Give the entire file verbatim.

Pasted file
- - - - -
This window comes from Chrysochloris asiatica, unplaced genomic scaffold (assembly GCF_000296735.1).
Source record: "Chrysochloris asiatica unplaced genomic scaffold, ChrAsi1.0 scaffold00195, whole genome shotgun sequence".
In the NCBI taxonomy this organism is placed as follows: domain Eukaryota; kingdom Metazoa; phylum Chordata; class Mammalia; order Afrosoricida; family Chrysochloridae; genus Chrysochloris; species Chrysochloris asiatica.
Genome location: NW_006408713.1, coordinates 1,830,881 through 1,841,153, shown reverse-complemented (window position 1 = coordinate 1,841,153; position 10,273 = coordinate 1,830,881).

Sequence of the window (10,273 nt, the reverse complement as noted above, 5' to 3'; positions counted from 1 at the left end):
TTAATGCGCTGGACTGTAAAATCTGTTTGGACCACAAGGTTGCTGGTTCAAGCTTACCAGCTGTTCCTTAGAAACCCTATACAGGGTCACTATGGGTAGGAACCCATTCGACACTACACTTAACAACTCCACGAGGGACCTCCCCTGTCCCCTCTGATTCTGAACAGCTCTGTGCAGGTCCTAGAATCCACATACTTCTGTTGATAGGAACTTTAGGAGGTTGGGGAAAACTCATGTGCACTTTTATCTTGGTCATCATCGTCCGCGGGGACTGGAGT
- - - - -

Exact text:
This window comes from Chrysochloris asiatica, unplaced genomic scaffold (assembly GCF_000296735.1).
Source record: "Chrysochloris asiatica unplaced genomic scaffold, ChrAsi1.0 scaffold00195, whole genome shotgun sequence".
In the NCBI taxonomy this organism is placed as follows: domain Eukaryota; kingdom Metazoa; phylum Chordata; class Mammalia; order Afrosoricida; family Chrysochloridae; genus Chrysochloris; species Chrysochloris asiatica.
Genome location: NW_006408713.1, coordinates 1,830,881 through 1,841,153, shown reverse-complemented (window position 1 = coordinate 1,841,153; position 10,273 = coordinate 1,830,881).

Sequence of the window (10,273 nt, the reverse complement as noted above, 5' to 3'; positions counted from 1 at the left end):
TTAATGCGCTGGACTGTAAAATCTGTTTGGACCACAAGGTTGCTGGTTCAAGCTTACCAGCTGTTCCTTAGAAACCCTATACAGGGTCACTATGGGTAGGAACCCATTCGACACTACACTTAACAACTCCACGAGGGACCTCCCCTGTCCCCTCTGATTCTGAACAGCTCTGTGCAGGTCCTAGAATCCACATACTTCTGTTGATAGGAACTTTAGGAGGTTGGGGAAAACTCATGTGCACTTTTATCTTGGTCATCATCGTCCGCGGGGACTGGAGT